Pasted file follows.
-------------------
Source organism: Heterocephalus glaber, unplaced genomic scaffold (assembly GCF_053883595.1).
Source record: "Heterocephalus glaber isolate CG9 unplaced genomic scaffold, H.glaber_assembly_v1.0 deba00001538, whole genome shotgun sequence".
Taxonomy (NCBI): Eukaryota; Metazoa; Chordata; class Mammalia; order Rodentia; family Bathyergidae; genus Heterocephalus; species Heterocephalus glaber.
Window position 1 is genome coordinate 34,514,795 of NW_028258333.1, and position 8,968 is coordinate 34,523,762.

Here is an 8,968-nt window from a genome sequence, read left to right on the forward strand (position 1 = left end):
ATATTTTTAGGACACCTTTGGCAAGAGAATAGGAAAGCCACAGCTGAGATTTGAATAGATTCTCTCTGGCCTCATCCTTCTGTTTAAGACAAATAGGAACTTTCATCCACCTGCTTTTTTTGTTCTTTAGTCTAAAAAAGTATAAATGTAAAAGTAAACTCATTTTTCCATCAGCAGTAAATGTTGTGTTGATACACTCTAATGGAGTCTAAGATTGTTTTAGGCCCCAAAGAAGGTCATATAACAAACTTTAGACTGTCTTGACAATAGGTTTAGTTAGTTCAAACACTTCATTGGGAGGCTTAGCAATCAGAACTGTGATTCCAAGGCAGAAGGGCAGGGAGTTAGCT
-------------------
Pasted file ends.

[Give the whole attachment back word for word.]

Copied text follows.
Source organism: Heterocephalus glaber, unplaced genomic scaffold (assembly GCF_053883595.1).
Source record: "Heterocephalus glaber isolate CG9 unplaced genomic scaffold, H.glaber_assembly_v1.0 deba00001538, whole genome shotgun sequence".
Taxonomy (NCBI): Eukaryota; Metazoa; Chordata; class Mammalia; order Rodentia; family Bathyergidae; genus Heterocephalus; species Heterocephalus glaber.
Window position 1 is genome coordinate 34,514,795 of NW_028258333.1, and position 8,968 is coordinate 34,523,762.

Here is an 8,968-nt window from a genome sequence, read left to right on the forward strand (position 1 = left end):
ATATTTTTAGGACACCTTTGGCAAGAGAATAGGAAAGCCACAGCTGAGATTTGAATAGATTCTCTCTGGCCTCATCCTTCTGTTTAAGACAAATAGGAACTTTCATCCACCTGCTTTTTTTGTTCTTTAGTCTAAAAAAGTATAAATGTAAAAGTAAACTCATTTTTCCATCAGCAGTAAATGTTGTGTTGATACACTCTAATGGAGTCTAAGATTGTTTTAGGCCCCAAAGAAGGTCATATAACAAACTTTAGACTGTCTTGACAATAGGTTTAGTTAGTTCAAACACTTCATTGGGAGGCTTAGCAATCAGAACTGTGATTCCAAGGCAGAAGGGCAGGGAGTTAGCT